Published online 9 April 2008 | Nature | doi:10.1038/news.2008.742


Bacteria designed to search out pesticides

Biological switch triggers E. coli to swim towards chemical.

Researchers have hacked into the navigation system of the bacterium Escherichia coli, causing it to hunt down a widely used herbicide called atrazine. The finding could help improve efforts to clean up the environment using biological tricks.

Escherichia coli has receptor proteins on its cell surface that can identify chemicals of interest, enabling the bacterium to follow a chemical along its concentration gradient to its source. The recognition information is passed along the cell, eventually triggering its whip-like tail, or flagellum, to rotate either one way to move forward or the other way to tumble randomly.

Engineered E. coli bacteria follow an S shape delineated by the molecule theophylline.J. Gallivan

But this chain of events can be intercepted by tailoring the bacterium’s RNA. To do this, the researchers used a strain of E. coli that lacked the gene needed to move cells forward. Using these modified cells, the group engineered a segment of RNA, or riboswitch, containing the gene. In the presence of atrazine, the switch was turned on, allowing the bacterium to move toward higher concentrations of the chemical1.

"The cool thing here is that we can get cells to respond to things they wouldn’t ordinarily care about," says Justin Gallivan of Emory University in Atlanta, Georgia. He reported his latest results on 6 April at a meeting of the American Chemical Society in New Orleans, Louisiana.

Bait and switch

Some bacteria can metabolize atrazine, creating another chemical by-product as waste. The team members showed that they could create a riboswitch that recognized atrazine but not the by-product. By incorporating genes from atrazine-eating bacteria, it should be fairly straightforward to engineer a bacterium that can seek out and destroy the pesticide, Gallivan says.

But there may be some limitations. Surface bacterial receptors can distinguish between very slight differences in chemical concentrations in their environment. But because a chemical must enter a cell in order to be caught up by a riboswitch, the bacteria are less sensitive to slight differences in concentration than they would be if surface receptors were sensitive to the chemical.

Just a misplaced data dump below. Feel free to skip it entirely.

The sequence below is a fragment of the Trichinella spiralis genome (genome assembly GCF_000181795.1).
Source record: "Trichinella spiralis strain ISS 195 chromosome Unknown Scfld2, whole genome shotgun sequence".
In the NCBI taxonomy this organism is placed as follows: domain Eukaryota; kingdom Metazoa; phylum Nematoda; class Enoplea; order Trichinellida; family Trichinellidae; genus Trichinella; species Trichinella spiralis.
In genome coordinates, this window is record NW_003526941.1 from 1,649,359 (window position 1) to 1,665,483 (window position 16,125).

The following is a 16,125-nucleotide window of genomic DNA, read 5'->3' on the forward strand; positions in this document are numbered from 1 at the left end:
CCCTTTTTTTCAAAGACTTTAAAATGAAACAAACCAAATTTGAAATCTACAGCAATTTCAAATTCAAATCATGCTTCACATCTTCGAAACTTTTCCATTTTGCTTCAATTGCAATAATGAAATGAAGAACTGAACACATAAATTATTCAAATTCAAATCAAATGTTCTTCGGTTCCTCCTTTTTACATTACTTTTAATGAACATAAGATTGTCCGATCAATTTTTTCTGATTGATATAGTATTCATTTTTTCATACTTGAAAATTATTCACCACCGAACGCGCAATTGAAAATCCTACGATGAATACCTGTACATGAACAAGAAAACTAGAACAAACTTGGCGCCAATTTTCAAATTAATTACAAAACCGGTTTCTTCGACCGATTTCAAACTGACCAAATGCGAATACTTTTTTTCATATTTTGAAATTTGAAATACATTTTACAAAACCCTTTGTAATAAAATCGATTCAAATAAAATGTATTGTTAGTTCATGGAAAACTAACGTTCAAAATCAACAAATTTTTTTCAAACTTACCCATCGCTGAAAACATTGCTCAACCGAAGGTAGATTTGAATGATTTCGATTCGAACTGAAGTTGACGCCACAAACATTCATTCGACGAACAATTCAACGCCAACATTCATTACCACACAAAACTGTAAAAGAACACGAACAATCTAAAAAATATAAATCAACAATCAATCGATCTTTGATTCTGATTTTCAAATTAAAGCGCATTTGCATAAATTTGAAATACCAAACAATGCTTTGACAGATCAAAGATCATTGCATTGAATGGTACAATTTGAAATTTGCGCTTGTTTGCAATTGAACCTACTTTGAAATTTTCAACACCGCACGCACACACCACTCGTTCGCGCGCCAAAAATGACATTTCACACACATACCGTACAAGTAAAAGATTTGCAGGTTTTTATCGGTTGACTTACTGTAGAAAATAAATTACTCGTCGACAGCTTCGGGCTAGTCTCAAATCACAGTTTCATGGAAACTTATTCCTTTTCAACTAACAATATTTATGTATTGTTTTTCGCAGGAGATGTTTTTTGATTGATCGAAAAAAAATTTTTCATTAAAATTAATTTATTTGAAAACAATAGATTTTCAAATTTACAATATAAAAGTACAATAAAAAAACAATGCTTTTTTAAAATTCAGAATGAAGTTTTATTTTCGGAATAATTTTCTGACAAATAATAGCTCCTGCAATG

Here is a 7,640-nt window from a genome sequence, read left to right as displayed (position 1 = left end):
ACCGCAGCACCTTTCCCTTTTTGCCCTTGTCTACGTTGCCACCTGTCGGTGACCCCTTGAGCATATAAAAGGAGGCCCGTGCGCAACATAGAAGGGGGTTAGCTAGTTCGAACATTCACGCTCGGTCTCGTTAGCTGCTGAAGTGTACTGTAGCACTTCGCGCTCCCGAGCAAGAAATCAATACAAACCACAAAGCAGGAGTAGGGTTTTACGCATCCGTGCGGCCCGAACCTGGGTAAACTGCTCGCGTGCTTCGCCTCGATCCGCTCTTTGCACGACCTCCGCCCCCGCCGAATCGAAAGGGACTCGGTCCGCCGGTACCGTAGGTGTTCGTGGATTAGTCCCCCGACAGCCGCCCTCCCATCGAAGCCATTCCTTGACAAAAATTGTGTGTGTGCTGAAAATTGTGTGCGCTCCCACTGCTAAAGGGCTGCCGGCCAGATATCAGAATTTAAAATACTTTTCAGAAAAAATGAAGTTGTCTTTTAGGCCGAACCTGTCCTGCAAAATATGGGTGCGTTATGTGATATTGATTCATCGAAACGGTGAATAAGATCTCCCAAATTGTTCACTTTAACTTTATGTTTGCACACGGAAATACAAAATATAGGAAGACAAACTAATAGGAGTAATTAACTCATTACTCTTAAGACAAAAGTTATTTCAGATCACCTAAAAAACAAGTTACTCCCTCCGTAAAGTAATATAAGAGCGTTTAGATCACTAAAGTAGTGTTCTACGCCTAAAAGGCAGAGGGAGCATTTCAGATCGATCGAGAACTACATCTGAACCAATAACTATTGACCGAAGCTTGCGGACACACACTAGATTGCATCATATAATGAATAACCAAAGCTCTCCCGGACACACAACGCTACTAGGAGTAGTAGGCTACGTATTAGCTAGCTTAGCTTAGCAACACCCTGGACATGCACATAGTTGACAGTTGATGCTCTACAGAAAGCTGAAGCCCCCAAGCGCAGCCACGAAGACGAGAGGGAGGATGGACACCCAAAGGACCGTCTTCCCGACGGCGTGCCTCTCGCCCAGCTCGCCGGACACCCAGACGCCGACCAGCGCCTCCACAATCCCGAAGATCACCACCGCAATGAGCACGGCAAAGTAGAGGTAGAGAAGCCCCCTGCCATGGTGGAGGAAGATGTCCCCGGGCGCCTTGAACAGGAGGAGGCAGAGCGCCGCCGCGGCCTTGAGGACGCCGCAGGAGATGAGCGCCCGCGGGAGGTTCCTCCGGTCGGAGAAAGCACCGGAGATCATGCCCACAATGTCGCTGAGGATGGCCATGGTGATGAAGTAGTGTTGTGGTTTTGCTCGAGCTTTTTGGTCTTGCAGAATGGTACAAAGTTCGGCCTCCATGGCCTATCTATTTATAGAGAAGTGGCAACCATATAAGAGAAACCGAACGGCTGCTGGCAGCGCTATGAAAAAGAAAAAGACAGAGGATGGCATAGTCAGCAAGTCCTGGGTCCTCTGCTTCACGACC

What's more, using riboswitches to control movement may be fine on gel in a Petri dish, but too slow to work in a liquid environment. " E. coli swim fast, so they would need to respond quickly," says Mark Goulian, a biophysicist at the University of Pennsylvania in Philadelphia.

Easy selection

Still, the biggest advantage to using riboswitches may be the speed with which they can be identified. By contrast, re-engineering existing receptor proteins to become sensitive to a different molecule is time-intensive, depends on unpredictable molecular folding, and sometimes succeeds only in making a receptor sensitive to a wider range of molecules, Gallivan says.

But the number of possible riboswitch sequences is fairly small, and Gallivan's team can sort through all of them in a single experiment. If there is a riboswitch that fits a small molecule of interest, Gallivan says, "you're reasonably certain you'll find it".


The best riboswitches can then be selected by looking for E. coli that move the most. “The really cool thing about what he’s doing is that he’s able to get these switches quickly using this method,” says Goulian.

Ultimately, making bacteria move or stop may not be the only use of riboswitches. Gallivan says he hopes to use multiple riboswitches to trigger genes in a specific order. This would enable E. coli to follow a sequence of complex tasks — such as sticking to or 'picking up' a small sphere in one area and releasing it elsewhere. 

  • References

    1. Topp, S. and Gallivan, J.P. J. Am. Chem. Soc. 129, 6807-6811 (2007).
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